Army finally admits going to Kanu's house - IPOB


Leader of the Indigenous People of Biafra (IPOB), Mr Nnamdi Kanu, was on Tuesday, October 17, 2017, not present in court at the resumption of his treason trial.

At the Federal Capital Territory High Court in Abuja on Tuesday, the prosecution said the three people who provided surety should forfeit their bail bond and be imprisoned.

Mr. Kanu is facing trial along with three others, and a fourth co-defendant, Bright Chimezie, who is yet to be added to the list of defendants.

The Senator representing Abia-South Senatorial District of Abia State in the Senate, Enyinnaya Abaribe has applied to be discharged as Nnamdi Kanu's Surety.

Meanwhile, trial Justice Binta Nyako has commenced sitting. Now it's my turn to ask you: "where is your defendant?"

Kanu who was granted bail is now on the hiding.

Mr. Abaribe in his motion cited what he described as the invasion of Mr. Kanu's residence on September 11, during which a confrontation occurred between IPOB supporters and the Nigerian Army.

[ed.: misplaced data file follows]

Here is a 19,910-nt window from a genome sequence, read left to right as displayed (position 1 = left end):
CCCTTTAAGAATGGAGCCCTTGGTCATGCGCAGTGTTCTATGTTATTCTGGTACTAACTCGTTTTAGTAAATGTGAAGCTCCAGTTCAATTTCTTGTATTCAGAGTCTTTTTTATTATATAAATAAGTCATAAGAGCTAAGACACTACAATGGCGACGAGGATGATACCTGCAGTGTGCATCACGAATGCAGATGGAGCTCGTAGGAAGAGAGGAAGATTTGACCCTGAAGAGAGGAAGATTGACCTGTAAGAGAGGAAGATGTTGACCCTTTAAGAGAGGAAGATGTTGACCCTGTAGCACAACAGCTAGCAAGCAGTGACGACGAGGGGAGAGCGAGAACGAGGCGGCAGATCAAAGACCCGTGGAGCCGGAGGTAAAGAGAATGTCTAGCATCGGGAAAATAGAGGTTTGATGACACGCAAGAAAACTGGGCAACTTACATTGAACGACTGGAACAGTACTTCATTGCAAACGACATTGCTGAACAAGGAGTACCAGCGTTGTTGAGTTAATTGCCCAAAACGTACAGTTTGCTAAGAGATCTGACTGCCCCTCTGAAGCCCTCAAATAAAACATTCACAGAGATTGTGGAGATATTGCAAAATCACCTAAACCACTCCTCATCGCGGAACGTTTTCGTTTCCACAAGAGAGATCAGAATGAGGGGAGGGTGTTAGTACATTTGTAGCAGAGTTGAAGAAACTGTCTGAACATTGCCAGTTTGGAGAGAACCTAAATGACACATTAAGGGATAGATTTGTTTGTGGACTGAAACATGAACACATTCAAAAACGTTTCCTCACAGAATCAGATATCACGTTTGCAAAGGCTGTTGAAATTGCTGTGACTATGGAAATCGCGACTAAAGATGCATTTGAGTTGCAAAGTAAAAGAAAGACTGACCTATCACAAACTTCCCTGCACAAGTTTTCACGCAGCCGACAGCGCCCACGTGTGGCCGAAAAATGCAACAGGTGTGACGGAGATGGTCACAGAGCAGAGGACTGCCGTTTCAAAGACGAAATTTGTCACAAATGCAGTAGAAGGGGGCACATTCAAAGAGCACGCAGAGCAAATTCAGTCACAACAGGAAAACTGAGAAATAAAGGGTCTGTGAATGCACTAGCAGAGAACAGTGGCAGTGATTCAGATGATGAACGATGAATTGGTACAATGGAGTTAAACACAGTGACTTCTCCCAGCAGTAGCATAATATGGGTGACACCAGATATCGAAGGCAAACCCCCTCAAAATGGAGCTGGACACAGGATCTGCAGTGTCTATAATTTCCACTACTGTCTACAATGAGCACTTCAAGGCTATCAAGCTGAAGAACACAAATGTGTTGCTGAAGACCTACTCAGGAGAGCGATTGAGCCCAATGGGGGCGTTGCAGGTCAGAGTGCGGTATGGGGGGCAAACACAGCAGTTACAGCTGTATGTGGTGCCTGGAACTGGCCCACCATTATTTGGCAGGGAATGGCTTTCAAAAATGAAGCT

A statement in Awka by IPOB Media and Publicity Secretary, Comrade Emma Powerful, said by admitting publicly that soldiers were sent to Isiama Afaraukwu Ibeku to look for Kanu without any order or warrant from a court of law, Nigerian government had confirmed a breach of the law and the judicial process. But the army has denied that Kanu is in their custody.

The lawyers claimed that soldiers on September 14 invaded the IPOB leader's house "on a murderous raid, where live and mortar bullets were fired on unarmed and defenceless populace, leaving 28 persons dead and abducting many". Though Kanu is not in court, his co-defendants were brought by officials of Kuje Prison.

"The applicant lacks the capacity to produce a person stated by the first respondent to be a member of a terrorist organization or any person who the first respondent is reported to be interested in his whereabouts in the aftermath of the military operation in Abia state", Abaribe said in his application.

"The activities of the Nigerian Army as affecting the second defendant are matters of state secret incapable of being unravelled by the applicant, which activities have put the second defendant out of the reach of the applicant, such that the applicant can not reasonably be expected to produce the second defendant before this court".